Humana Mente 35 (12):271-302 (2019)
AbstractSexual lust – understood as a feeling of sexual attraction towards another – has traditionally been viewed as a sort of desire or at least as an appetite akin to hunger. I argue here that this view is, at best, significantly incomplete. Further insights can be gained into certain occurrences of lust by noticing how strongly they resemble occurrences of “attitudinal” (“object-directed”) emotion. At least in humans, the analogy between the object-directed appetites and attitudinal emotions goes well beyond their psychological structure to include similar ways in which their occurrence can be introspectively recognized, resulting in similar extensions of their functionality and meaningfulness to the subject. I conclude that although further research is needed, given the strength of the analogy, the ability of lust to satisfy some general requirements for being an emotion, and perhaps certain neurological findings, lust may somewhat uniquely straddle the line between appetite and emotion.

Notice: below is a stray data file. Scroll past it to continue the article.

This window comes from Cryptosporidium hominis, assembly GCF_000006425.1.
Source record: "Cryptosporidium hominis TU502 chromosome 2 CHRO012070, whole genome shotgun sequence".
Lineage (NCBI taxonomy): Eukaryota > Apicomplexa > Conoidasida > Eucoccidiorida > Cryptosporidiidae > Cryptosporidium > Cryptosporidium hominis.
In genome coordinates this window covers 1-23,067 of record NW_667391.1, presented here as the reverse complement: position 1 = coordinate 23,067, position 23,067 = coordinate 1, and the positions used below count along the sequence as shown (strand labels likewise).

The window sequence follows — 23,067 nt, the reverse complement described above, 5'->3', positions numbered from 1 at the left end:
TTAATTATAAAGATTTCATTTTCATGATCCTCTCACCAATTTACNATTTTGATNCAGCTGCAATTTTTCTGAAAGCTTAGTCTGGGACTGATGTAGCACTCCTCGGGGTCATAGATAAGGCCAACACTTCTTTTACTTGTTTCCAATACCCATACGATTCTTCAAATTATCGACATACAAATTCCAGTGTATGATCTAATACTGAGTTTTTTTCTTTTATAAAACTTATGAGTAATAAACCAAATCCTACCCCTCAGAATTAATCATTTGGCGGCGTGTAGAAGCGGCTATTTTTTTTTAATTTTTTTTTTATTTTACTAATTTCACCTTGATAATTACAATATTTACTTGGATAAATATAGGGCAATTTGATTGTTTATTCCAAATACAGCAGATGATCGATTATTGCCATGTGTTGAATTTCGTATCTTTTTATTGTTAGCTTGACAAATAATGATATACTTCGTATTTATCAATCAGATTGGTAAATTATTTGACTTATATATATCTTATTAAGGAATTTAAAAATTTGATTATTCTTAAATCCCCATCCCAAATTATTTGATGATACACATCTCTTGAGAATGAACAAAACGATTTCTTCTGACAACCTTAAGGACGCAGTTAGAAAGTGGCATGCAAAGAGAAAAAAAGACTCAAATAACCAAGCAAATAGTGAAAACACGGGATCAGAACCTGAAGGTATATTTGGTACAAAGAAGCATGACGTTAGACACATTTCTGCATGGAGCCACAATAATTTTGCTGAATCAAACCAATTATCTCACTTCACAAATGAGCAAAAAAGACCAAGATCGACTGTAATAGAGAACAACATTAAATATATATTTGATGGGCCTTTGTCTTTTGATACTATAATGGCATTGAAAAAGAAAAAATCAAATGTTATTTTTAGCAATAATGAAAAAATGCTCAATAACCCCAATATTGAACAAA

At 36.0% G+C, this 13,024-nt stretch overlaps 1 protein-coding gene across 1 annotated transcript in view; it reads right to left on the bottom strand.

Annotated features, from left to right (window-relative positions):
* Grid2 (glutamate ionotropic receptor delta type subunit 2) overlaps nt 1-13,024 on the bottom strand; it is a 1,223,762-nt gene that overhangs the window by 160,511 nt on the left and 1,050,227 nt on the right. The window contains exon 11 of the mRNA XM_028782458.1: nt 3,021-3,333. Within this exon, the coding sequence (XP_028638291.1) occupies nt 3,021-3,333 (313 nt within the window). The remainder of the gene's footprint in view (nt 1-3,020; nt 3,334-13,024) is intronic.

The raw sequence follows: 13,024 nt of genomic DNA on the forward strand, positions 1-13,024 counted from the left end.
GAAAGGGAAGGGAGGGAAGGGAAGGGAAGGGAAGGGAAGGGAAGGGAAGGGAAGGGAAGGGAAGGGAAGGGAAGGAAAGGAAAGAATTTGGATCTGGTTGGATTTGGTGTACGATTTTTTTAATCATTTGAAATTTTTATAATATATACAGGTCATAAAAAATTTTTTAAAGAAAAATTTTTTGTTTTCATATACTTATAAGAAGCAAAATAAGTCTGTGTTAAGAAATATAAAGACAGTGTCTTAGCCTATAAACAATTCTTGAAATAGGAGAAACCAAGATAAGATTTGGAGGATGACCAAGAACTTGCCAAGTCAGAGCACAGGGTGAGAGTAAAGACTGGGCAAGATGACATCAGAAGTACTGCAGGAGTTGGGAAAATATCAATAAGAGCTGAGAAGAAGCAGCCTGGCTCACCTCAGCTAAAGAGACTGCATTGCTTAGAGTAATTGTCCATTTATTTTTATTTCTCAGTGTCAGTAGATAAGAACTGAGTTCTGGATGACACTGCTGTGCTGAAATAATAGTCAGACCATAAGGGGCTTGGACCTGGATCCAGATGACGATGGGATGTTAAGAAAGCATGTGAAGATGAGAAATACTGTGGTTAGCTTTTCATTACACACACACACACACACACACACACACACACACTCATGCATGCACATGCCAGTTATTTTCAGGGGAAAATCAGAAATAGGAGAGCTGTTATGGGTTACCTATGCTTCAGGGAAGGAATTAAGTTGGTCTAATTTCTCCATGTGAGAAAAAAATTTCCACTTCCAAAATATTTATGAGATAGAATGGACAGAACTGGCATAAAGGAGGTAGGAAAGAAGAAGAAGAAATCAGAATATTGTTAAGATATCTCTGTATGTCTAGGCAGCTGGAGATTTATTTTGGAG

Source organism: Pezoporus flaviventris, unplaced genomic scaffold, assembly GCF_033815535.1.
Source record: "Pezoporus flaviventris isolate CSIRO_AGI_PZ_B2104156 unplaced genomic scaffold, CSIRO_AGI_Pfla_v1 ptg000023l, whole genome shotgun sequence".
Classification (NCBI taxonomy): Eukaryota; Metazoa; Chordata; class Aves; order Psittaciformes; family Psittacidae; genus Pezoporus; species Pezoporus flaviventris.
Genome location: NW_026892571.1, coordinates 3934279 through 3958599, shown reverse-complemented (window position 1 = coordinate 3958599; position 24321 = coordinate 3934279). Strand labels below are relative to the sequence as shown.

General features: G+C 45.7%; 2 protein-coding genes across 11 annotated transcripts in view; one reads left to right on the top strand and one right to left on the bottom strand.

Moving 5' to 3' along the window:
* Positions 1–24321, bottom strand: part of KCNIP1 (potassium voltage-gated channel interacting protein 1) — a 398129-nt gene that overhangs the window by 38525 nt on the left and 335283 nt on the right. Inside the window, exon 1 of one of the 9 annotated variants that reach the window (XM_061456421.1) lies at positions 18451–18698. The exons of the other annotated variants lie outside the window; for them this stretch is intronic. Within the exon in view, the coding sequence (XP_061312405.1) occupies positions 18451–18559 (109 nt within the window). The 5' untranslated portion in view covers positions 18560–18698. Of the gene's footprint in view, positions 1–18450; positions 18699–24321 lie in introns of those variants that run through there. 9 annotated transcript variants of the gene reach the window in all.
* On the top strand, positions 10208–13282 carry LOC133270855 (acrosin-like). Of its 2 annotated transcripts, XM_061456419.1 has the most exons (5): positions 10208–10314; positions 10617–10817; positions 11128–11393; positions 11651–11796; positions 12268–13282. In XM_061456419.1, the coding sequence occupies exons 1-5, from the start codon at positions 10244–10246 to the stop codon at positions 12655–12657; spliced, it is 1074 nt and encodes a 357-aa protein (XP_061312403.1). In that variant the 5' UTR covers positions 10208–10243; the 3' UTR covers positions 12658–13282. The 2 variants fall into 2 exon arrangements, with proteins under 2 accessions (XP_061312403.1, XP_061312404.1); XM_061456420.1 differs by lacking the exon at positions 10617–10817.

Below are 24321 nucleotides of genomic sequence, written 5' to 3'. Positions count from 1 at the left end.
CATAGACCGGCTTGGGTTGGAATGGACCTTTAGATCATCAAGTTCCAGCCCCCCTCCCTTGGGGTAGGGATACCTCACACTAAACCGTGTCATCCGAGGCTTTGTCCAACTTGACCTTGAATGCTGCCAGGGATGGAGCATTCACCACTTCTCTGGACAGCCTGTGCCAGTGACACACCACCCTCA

Archival historyArchival date: 2019-07-26
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